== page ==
6 Things High Performing Teams Need In New Normal.

6 Things High Performing Teams Need In New Normal.
https://zpodium.com/six-things-high-performing-teams-need-in-new-normal/

Efficient, dynamic teamwork can be what sets a business apart under any circumstances, and has proven to be one of the key drivers of business performance. Although effective collaboration has always been important, the digital age has made it all the more crucial – a 2016 study by Deloitte concluded that our increasingly digital world of work had caused a shift from the traditional functional hierarchy to one it called a “network of teams”. COVID-19 and its effect on our professional lives has now amplified this further, making strong teams even more key to success.

But what makes a high performing team, especially during a pandemic? And how do we foster these characteristics in our own workplaces?

1. A feeling of purpose

Successful teams are made up of individuals who are all working toward the same mission, and this becomes even more important when many teams are no longer working from the same physical space. When team members understand and are aligned with the goals, culture and values of an organization, they are more motivated to contribute to them, and they are more likely to act and make decisions in accordance with them too. It’s therefore necessary that these are clearly and frequently communicated and reinforced by team leaders, whether it be for a short-term project or an entire company.

2. Clear roles and responsibilities

Each member of a team should know their role within it and exactly how they are contributing to the common goal. According to Deloitte’s 2020 Global Human Capital Trends report, “when workers appreciate how their individual work helps to advance goals they support and find meaningful, they will likely be more engaged, more motivated, and more likely to perform at a high level.” The study shows that a massive 93% of respondents believe that a sense of belonging drives organizational performance. This means that everyone’s roles and responsibilities should be defined, even if it means clarifying that everyone should be helping out with everything.

3. Open and frequent communication

The importance of communication in any type of relationship is no secret, and this is true for teams in a professional context as well, especially in our increasingly digital and remote world. Creating spaces (on and offline) for team members to share progress, ask questions, and voice concerns can ensure that everyone remains on the same page, can drive forward momentum, and can allow conflict to be addressed before it causes any issues.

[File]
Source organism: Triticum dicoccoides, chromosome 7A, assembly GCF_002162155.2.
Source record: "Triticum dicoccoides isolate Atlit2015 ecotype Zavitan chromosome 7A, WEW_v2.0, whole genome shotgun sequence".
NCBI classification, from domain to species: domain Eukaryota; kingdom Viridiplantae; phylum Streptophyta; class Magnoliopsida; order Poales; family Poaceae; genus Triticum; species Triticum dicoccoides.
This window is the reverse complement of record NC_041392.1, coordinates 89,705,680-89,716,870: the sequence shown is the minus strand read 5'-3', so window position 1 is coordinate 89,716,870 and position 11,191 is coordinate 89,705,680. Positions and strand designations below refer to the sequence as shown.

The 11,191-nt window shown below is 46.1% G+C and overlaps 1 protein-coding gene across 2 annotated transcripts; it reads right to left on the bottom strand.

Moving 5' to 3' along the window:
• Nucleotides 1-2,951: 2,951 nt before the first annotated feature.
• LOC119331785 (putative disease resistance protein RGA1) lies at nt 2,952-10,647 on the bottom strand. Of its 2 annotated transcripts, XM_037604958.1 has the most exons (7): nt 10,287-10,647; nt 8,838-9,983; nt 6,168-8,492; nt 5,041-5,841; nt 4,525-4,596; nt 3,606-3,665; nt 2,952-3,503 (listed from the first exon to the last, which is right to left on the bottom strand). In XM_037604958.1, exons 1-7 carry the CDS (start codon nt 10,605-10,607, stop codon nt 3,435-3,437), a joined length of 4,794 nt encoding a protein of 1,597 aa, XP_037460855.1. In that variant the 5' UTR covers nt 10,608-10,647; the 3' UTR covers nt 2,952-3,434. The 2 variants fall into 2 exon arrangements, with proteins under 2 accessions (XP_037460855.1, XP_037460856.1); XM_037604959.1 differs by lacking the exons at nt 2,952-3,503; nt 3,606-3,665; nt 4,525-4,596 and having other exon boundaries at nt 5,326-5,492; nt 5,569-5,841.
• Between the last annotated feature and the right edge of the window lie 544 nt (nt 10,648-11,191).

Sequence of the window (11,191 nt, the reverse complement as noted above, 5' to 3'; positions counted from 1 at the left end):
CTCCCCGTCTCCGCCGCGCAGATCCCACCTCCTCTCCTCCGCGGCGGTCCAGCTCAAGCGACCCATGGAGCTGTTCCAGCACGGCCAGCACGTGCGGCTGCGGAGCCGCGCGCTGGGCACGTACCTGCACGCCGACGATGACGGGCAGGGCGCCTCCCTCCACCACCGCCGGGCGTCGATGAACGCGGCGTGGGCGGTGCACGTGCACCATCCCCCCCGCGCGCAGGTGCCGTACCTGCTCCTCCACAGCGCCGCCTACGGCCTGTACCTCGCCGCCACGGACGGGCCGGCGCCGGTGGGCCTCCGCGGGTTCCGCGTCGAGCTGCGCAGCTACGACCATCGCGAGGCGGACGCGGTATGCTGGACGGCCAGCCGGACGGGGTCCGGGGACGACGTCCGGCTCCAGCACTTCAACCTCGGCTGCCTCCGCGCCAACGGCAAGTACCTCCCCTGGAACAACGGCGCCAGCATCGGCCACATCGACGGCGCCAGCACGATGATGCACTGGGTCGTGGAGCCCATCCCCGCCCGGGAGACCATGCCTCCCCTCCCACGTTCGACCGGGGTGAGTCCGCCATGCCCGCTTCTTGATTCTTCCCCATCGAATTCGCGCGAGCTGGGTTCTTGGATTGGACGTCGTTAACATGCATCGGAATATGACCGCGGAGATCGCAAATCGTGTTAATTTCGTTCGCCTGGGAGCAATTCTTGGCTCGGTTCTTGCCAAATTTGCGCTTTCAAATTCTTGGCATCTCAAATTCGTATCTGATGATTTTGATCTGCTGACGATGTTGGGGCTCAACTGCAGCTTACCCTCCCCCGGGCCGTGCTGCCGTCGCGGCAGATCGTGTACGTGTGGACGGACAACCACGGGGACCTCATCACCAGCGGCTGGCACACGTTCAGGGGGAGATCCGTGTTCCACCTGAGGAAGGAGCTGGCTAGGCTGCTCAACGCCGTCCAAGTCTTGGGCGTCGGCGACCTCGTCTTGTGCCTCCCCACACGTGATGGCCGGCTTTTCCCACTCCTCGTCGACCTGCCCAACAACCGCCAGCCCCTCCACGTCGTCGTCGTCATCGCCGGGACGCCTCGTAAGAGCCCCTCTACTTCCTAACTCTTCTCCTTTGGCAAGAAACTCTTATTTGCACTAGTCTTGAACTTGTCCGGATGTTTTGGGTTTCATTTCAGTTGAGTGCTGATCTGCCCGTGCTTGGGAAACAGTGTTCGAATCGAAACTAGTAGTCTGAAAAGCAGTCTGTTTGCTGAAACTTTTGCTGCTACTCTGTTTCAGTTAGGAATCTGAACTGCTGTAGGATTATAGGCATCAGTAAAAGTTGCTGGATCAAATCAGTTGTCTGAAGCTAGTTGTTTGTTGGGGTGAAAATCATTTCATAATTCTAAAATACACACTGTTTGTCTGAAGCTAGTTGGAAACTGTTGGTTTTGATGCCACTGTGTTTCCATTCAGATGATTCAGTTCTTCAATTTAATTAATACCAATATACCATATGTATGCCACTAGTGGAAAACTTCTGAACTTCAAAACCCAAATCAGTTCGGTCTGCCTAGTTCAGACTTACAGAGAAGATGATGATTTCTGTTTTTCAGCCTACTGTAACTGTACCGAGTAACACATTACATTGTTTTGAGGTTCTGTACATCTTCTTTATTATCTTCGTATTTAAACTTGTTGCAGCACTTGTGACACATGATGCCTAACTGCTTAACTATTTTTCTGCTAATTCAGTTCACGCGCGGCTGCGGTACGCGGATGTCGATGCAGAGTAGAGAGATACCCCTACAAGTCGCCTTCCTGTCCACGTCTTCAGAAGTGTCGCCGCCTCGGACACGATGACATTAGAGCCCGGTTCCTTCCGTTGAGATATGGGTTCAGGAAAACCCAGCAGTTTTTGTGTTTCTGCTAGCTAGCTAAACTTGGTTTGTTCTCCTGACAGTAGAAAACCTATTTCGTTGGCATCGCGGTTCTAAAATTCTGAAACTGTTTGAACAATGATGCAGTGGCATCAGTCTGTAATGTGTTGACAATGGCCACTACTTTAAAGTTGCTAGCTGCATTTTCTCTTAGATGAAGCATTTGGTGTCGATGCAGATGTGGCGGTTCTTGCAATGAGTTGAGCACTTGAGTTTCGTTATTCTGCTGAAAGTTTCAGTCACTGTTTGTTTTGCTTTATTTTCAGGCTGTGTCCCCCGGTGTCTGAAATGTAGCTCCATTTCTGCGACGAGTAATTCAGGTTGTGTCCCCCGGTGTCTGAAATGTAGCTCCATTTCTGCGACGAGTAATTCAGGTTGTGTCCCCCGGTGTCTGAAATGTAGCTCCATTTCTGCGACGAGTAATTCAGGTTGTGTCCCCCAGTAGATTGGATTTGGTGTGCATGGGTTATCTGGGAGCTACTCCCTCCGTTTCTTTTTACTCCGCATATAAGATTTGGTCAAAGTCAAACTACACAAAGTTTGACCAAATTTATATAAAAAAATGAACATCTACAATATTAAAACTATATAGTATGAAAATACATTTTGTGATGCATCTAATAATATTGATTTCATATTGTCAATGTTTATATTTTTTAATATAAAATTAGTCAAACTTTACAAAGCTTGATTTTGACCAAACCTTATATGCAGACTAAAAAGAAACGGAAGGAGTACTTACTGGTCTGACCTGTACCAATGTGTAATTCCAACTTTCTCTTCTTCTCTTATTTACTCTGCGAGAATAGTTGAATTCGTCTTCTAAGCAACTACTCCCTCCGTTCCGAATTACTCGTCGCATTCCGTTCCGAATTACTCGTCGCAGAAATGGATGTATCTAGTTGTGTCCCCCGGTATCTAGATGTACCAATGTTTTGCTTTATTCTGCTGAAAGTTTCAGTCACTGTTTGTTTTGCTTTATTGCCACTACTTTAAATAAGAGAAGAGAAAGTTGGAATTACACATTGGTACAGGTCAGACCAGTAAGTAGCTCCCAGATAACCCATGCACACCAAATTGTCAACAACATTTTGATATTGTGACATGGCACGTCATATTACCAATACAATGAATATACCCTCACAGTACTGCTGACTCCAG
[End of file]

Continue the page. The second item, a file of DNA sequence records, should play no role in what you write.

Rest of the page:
4. A culture of collaboration

Thirty-one percent of people report that having a sense of community and identifying with a defined group – connection – is the biggest driver of belonging. Instilling a mentality of “if one person wins, we all win” can help foster meaningful relationships between coworkers and encourage colleagues to help each other and leverage individual strengths for the benefit of the team. Positive relationships also allow people to feel comfortable sharing their views and engaging in constructive conflict, helping to generate new insight.

5. A learning mentality

The best teams are constantly finding ways to improve, and the most effective way to do this is to create an environment that encourages innovation. This means allowing for and adapting from mistakes, experimentation and failure – even actively encouraging it. This allows different perspectives and ideas to thrive, leading to a team that adjusts and adapts based on new information and is better for it.

6. Feedback

Different forms of feedback are integral to building high performing teams. Constructive feedback to spur development is part of this, as is celebrating good work and showing appreciation for team members’ individual contributions. A third aspect of feedback is measuring impact, both in order to highlight what a team’s work has resulted in, and in order to see if an approach needs to be adapted based on information learned.

Authored
By
Hannah Matta
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